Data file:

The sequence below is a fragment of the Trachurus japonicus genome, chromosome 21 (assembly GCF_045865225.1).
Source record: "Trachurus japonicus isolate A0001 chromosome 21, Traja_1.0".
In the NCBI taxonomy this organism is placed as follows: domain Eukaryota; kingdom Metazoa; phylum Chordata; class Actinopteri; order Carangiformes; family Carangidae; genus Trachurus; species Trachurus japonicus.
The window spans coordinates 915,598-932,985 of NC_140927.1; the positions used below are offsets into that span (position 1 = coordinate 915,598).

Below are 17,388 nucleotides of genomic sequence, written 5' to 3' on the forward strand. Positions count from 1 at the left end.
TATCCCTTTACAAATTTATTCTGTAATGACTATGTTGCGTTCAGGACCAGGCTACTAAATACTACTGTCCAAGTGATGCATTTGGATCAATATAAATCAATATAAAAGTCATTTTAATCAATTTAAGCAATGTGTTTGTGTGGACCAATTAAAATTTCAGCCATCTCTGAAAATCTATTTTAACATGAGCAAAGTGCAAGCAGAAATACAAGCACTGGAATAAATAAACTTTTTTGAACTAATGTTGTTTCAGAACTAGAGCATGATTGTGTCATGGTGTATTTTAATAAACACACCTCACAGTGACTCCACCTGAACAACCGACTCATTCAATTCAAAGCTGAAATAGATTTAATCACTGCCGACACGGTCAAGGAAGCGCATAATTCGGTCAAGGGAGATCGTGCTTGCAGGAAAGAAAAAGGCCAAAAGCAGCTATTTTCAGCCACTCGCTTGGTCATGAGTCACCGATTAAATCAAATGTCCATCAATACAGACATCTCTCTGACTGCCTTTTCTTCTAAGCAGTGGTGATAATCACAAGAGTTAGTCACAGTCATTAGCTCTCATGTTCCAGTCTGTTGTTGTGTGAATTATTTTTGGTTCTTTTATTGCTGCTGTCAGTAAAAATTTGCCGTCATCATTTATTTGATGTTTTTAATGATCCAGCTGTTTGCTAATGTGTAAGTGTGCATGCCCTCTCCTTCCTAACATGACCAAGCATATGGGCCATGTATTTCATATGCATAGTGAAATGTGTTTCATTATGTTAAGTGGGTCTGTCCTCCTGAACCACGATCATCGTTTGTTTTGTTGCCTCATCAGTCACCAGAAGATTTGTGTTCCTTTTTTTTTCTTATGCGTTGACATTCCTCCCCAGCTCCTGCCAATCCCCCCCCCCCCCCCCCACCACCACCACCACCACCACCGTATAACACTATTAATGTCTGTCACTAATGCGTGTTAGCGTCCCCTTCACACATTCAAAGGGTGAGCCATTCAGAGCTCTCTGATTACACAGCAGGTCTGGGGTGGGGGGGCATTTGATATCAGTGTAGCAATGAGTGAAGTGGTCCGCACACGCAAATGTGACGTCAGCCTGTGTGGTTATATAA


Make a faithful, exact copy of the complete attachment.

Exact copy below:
The sequence below is a fragment of the Trachurus japonicus genome, chromosome 21 (assembly GCF_045865225.1).
Source record: "Trachurus japonicus isolate A0001 chromosome 21, Traja_1.0".
In the NCBI taxonomy this organism is placed as follows: domain Eukaryota; kingdom Metazoa; phylum Chordata; class Actinopteri; order Carangiformes; family Carangidae; genus Trachurus; species Trachurus japonicus.
The window spans coordinates 915,598-932,985 of NC_140927.1; the positions used below are offsets into that span (position 1 = coordinate 915,598).

Below are 17,388 nucleotides of genomic sequence, written 5' to 3' on the forward strand. Positions count from 1 at the left end.
TATCCCTTTACAAATTTATTCTGTAATGACTATGTTGCGTTCAGGACCAGGCTACTAAATACTACTGTCCAAGTGATGCATTTGGATCAATATAAATCAATATAAAAGTCATTTTAATCAATTTAAGCAATGTGTTTGTGTGGACCAATTAAAATTTCAGCCATCTCTGAAAATCTATTTTAACATGAGCAAAGTGCAAGCAGAAATACAAGCACTGGAATAAATAAACTTTTTTGAACTAATGTTGTTTCAGAACTAGAGCATGATTGTGTCATGGTGTATTTTAATAAACACACCTCACAGTGACTCCACCTGAACAACCGACTCATTCAATTCAAAGCTGAAATAGATTTAATCACTGCCGACACGGTCAAGGAAGCGCATAATTCGGTCAAGGGAGATCGTGCTTGCAGGAAAGAAAAAGGCCAAAAGCAGCTATTTTCAGCCACTCGCTTGGTCATGAGTCACCGATTAAATCAAATGTCCATCAATACAGACATCTCTCTGACTGCCTTTTCTTCTAAGCAGTGGTGATAATCACAAGAGTTAGTCACAGTCATTAGCTCTCATGTTCCAGTCTGTTGTTGTGTGAATTATTTTTGGTTCTTTTATTGCTGCTGTCAGTAAAAATTTGCCGTCATCATTTATTTGATGTTTTTAATGATCCAGCTGTTTGCTAATGTGTAAGTGTGCATGCCCTCTCCTTCCTAACATGACCAAGCATATGGGCCATGTATTTCATATGCATAGTGAAATGTGTTTCATTATGTTAAGTGGGTCTGTCCTCCTGAACCACGATCATCGTTTGTTTTGTTGCCTCATCAGTCACCAGAAGATTTGTGTTCCTTTTTTTTTCTTATGCGTTGACATTCCTCCCCAGCTCCTGCCAATCCCCCCCCCCCCCCCCCACCACCACCACCACCACCACCGTATAACACTATTAATGTCTGTCACTAATGCGTGTTAGCGTCCCCTTCACACATTCAAAGGGTGAGCCATTCAGAGCTCTCTGATTACACAGCAGGTCTGGGGTGGGGGGGCATTTGATATCAGTGTAGCAATGAGTGAAGTGGTCCGCACACGCAAATGTGACGTCAGCCTGTGTGGTTATATAA